The judge also took a swipe at attorney general J.B. Van Hollen for not offering his own opinion on the legality of open carry.
"The attorney general declined to weigh in, I read in the newspaper," Murphy said. "The attorney general could have taken a great step to clarify the issue, but, for reasons known only to him, he did not."
The judge said the refusal of political officials to tackle the matter had put police departments in jeopardy.
"The troubling aspect of this is, what impact does all this have on the police department and what are they supposed to do?" Murphy stated. "I don't know. The inaction of the Legislature has put the police department at risk no matter what they do because the Legislature has refused to clarify [this issue] despite the strident warning of justice Prosser."
And so, the judge said, with no law dealing with open carry, or legal clarity on the question, "that is why we are here today."
The lack of a statutory prohibition on open carry and existing open carry practices notwithstanding, the judge did consider one other way Krause might have been disorderly: Did his conduct rise to such an offensive level that it would likely lead to a disturbance?
"In his testimony, [the neighbor] testified that he was concerned and disturbed," Murphy said. "He didn't like the idea of a gun in a holster across the street."
Murphy said his court had held lengthy discussions before about offensive behavior, including the display of a Nazi flag.
"To me that is one of the most abhorrent symbols of all, but in and of itself it is constitutionally protected," he said
Murphy cited the U.S. Supreme Court's famous decision allowing a uniformed Nazi march in Skokie, Ill.
"The march never did take place, but the Supreme Court allowed it, even though they found it was likely to provoke a disturbance," the judge said. "The conclusion is, the constitution has to trump over state law. You cannot restrict a constitutional right by virtue of an ordinance."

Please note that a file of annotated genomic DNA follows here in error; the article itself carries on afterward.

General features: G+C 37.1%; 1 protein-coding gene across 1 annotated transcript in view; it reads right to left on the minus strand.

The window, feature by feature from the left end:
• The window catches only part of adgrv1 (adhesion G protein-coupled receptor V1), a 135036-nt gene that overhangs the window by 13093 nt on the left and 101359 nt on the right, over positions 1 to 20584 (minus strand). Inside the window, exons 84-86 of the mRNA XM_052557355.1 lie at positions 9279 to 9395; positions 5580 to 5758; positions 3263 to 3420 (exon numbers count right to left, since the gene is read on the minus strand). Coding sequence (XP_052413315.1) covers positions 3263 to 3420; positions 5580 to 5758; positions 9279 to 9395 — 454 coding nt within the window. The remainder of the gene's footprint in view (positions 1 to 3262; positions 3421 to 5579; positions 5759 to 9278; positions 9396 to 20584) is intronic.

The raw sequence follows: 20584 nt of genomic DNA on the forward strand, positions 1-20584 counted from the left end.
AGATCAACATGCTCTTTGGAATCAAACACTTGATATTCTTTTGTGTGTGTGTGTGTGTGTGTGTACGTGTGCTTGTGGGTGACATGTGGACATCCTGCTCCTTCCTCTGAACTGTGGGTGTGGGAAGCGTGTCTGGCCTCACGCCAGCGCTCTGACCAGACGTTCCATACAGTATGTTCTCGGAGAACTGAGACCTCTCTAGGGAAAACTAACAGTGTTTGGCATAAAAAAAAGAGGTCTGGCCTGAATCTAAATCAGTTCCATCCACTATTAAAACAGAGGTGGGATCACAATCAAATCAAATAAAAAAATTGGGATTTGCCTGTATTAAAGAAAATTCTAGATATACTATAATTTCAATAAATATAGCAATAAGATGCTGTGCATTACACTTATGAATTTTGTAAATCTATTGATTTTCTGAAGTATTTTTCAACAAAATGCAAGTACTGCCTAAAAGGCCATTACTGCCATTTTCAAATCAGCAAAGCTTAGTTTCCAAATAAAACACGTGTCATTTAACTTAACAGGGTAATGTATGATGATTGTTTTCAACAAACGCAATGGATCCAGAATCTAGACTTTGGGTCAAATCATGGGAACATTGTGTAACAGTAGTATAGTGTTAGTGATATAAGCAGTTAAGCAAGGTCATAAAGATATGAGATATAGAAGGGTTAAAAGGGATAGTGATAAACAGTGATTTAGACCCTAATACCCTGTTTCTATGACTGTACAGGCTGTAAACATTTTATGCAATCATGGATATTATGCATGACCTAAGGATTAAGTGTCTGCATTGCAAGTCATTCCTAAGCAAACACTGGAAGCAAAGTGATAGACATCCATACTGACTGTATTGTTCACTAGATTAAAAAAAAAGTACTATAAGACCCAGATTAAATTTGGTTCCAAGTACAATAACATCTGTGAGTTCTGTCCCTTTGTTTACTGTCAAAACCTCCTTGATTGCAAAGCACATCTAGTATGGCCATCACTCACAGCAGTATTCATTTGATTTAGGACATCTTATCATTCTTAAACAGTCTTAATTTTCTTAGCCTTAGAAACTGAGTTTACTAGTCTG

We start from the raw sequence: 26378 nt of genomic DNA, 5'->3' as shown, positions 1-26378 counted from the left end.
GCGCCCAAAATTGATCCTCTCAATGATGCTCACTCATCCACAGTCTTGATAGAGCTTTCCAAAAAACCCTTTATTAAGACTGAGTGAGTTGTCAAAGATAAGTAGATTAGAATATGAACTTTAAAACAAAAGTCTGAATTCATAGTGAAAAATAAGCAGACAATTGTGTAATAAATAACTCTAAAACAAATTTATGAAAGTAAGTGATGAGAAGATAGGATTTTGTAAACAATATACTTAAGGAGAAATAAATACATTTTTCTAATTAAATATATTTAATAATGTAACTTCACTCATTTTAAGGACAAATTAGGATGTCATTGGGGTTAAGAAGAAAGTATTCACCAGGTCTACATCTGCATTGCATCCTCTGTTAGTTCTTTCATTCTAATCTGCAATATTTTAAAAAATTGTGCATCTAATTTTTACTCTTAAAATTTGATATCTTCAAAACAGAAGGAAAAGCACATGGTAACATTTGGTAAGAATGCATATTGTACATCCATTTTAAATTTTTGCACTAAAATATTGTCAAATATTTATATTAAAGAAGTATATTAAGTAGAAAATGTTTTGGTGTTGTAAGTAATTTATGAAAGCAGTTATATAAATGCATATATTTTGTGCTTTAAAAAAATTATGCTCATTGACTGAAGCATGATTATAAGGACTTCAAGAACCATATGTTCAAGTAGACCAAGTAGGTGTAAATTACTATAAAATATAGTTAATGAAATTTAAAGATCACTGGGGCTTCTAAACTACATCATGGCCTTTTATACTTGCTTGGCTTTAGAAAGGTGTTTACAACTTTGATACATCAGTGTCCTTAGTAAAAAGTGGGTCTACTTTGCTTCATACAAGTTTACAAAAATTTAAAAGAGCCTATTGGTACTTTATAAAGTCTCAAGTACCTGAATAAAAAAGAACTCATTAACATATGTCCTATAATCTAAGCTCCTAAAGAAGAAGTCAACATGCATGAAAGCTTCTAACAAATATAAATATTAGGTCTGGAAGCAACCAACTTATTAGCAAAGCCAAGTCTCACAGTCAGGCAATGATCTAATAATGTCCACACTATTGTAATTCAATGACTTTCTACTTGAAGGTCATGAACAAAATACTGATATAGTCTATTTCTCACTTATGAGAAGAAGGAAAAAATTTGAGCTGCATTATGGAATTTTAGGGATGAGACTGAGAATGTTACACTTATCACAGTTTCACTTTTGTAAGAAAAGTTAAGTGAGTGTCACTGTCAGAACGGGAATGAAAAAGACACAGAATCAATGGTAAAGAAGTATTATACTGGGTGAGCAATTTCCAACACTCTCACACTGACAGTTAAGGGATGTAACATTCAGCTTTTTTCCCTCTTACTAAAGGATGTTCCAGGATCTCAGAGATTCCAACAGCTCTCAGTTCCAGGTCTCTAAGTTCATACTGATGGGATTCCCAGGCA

Given the clear and direct facts of the case, Murphy concluded, the court "finds that the defendant's conduct was not 'otherwise disorderly' and finds the defendant not guilty."
Despite the outcome, things are a long way from over.
For one thing, Krause has filed a notice of claim against the city of West Allis, a necessary precursor to a potential civil suit. For another, the city itself might appeal.
Even if they don't, the police still have Krause's gun, and Krause said after the verdict he thought they planned on keeping it for some time.
"My understanding is, they will not be returning my gun," he said. "My only option is a civil suit, to sue them to get my property back."
Indeed, Murphy said his court lacked the jurisdiction to order the gun's return, no matter the verdict. If the police don't voluntarily return the firearm, Krause must seek relief in circuit court.
In other remarks, Krause said he had hoped things would never reach the point they did.
"I had hoped that we could come to some agreement before we got to this stage," he said. "But that was not the city's position. They were going to take it as far as they could."
He also echoed the judge's comments about Van Hollen.
"This is a prime opportunity for the attorney general to clarify the issue, whether open carry is legal or it isn't, so other people are not put in the same position I was put in," he said.
German said the case had focused attention on police competence.
"This is first and foremost a training issue," he said. "The Department of Justice has guidelines on the use of lethal force and the police should follow them. We give these guys badges and stars and guns, but there's no adequate training."